WFP delivers food assistance in emergencies, from wars to civil conflicts, natural disasters and famines.
The UN’s World Food Programme, which won the 2020 Nobel Peace Prize, delivers food assistance in emergencies, from wars to civil conflicts, natural disasters and famines.
Here are five facts about the Rome-based organisation:
Created in 1962 on the request of US President Dwight Eisenhower as an experiment to provide food aid through the UN system, WFP had only existed a few months when an earthquake struck northern Iran.
Over 12,000 people died. WFP sent survivors 1,500 metric tons of wheat, 270 tonnes of sugar and 27 tonnes of tea.
Others soon needed its help: a typhoon made landfall in Thailand; war refugees needed feeding in Algeria.
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In 1963 WFP’s first school meals project was born. In 1965, the agency became a fully-fledged UN programme.
By 2019, it would come to assist 97 million people in 88 countries. WFP says that on any given day it has 5,600 trucks, 30 ships and nearly 100 planes on the move. It distributes over 15 billion rations of food yearly.
WFP focuses on emergency assistance as well as rehabilitation and development aid. Two-thirds of its work is in conflict-affected countries, where people are three times more likely to be undernourished than elsewhere.
It works closely with the other two Rome-based UN agencies: the Food and Agriculture Organization (FAO), which helps countries draw up policy and change legislation to support sustainable agriculture, and the International Fund for Agricultural Development (IFAD), which finances projects in poor rural areas.
WFP is funded entirely by voluntary donations, most of which comes from governments. It raised $8 billion in 2019, which it says was used to provide 4.2 million metric tons of food and $2.1 billion of cash and vouchers.
It has more than 17,000 staff, with 90 percent based in the countries where the agency provides assistance.
Where in the world?
There are few places where the WFP has not provided assistance. In western Sahel in the 1970s, ravaged by drought, it used “everything in its power — from car to camel, from road to river — to assist those in need”.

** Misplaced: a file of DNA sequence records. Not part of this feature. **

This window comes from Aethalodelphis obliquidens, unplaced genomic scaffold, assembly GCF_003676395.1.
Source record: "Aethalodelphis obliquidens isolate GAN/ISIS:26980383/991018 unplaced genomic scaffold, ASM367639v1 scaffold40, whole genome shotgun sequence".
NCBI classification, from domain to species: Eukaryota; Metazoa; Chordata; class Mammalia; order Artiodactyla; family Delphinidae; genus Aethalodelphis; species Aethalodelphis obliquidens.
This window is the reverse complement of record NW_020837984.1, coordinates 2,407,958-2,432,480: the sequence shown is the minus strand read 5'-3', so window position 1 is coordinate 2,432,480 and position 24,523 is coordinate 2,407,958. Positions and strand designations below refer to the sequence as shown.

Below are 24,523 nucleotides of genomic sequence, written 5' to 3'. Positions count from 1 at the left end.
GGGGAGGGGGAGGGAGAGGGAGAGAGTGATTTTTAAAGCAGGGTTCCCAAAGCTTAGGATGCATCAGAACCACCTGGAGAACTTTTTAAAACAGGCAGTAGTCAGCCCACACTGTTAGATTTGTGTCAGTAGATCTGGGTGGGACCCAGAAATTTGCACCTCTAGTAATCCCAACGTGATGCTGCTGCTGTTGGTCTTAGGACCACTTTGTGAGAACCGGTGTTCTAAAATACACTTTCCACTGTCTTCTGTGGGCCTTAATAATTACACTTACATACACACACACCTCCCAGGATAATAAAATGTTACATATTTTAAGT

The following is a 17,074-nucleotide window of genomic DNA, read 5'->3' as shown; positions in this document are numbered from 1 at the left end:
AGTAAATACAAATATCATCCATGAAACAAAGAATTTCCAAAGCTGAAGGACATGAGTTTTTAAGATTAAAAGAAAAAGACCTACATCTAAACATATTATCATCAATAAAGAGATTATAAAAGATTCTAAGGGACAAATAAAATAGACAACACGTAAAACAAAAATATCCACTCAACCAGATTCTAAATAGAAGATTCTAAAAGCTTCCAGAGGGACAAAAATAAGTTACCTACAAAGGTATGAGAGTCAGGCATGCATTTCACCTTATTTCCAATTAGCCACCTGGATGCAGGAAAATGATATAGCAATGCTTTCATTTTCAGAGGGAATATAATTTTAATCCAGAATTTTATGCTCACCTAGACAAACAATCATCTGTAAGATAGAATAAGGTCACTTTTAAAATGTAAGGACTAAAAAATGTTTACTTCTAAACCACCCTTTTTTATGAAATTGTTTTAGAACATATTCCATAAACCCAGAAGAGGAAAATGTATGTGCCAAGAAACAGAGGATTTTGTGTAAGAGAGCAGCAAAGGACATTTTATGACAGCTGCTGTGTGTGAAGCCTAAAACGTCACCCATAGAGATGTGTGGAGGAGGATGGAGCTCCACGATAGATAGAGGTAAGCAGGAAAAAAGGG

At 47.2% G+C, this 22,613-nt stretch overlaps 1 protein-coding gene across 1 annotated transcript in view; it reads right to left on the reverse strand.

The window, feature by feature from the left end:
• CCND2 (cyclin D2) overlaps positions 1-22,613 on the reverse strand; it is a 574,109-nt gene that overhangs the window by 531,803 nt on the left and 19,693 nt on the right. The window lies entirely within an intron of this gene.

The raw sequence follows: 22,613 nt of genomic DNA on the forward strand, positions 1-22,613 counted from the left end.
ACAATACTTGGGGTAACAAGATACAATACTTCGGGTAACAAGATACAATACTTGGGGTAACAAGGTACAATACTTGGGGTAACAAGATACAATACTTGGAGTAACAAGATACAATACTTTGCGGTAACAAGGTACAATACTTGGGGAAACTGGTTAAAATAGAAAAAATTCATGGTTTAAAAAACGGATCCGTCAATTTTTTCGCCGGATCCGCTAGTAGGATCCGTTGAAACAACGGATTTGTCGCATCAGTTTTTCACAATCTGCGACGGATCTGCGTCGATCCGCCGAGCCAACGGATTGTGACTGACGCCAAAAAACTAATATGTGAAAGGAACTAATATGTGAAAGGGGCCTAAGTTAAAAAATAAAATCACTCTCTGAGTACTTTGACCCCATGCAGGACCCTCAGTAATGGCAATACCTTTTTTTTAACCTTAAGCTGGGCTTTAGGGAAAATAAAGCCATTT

It delivered 2 million tonnes of food during Ethiopia’s 1984 famine. It was present in Sudan, Rwanda, and in Kosovo, then later in Asia after the 2004 tsunami, and Haiti’s 2010 earthquake.
In the Democratic Republic of the Congo (DRC), which is suffering the second largest hunger crisis in the world, it assisted 6.9 million people in 2019, as well as helping fight a deadly Ebola virus outbreak.
It helps 4.5 million people in war-torn Syria and 300,000 acutely malnourished children in conflict-struck Nigeria.
But WFP’s largest emergency response has been in Yemen, where it tries to feed 13 million people each month.
Hunger today and coronavirus
Over 821 million people in the world are chronically hungry, while another 135 million are facing severe hunger or starvation, and an additional 130 million could join them by the end of 2020 due to coronavirus, the agency warns.
The number of severely food insecure people in the world had already risen nearly 70 percent over the past four years, and the economic fallout from the virus pandemic is expected to spark “a hunger pandemic”, WFP said.
“We urgently need more support from donors, who of course are already hard-pressed by the impact of the pandemic in their own countries”.
WFP’s logistics services used a network of hubs, passenger and cargo airlinks, and medical evacuation services to enabled a steady flow of cargo and workers to the frontlines of the pandemic.
The coronavirus fallout is being felt hardest in Latin America, which has seen an almost three-fold rise in the numbers of people requiring food assistance, as well as West, Central and Southern Africa.
“Before the coronavirus even became an issue, I was saying that 2020 would be facing the worst humanitarian crisis since World War II,” WFP’s executive director David Beasley told the UN security council this year.
“With Covid-19, we are not only facing a global health pandemic but also a global humanitarian catastrophe”.
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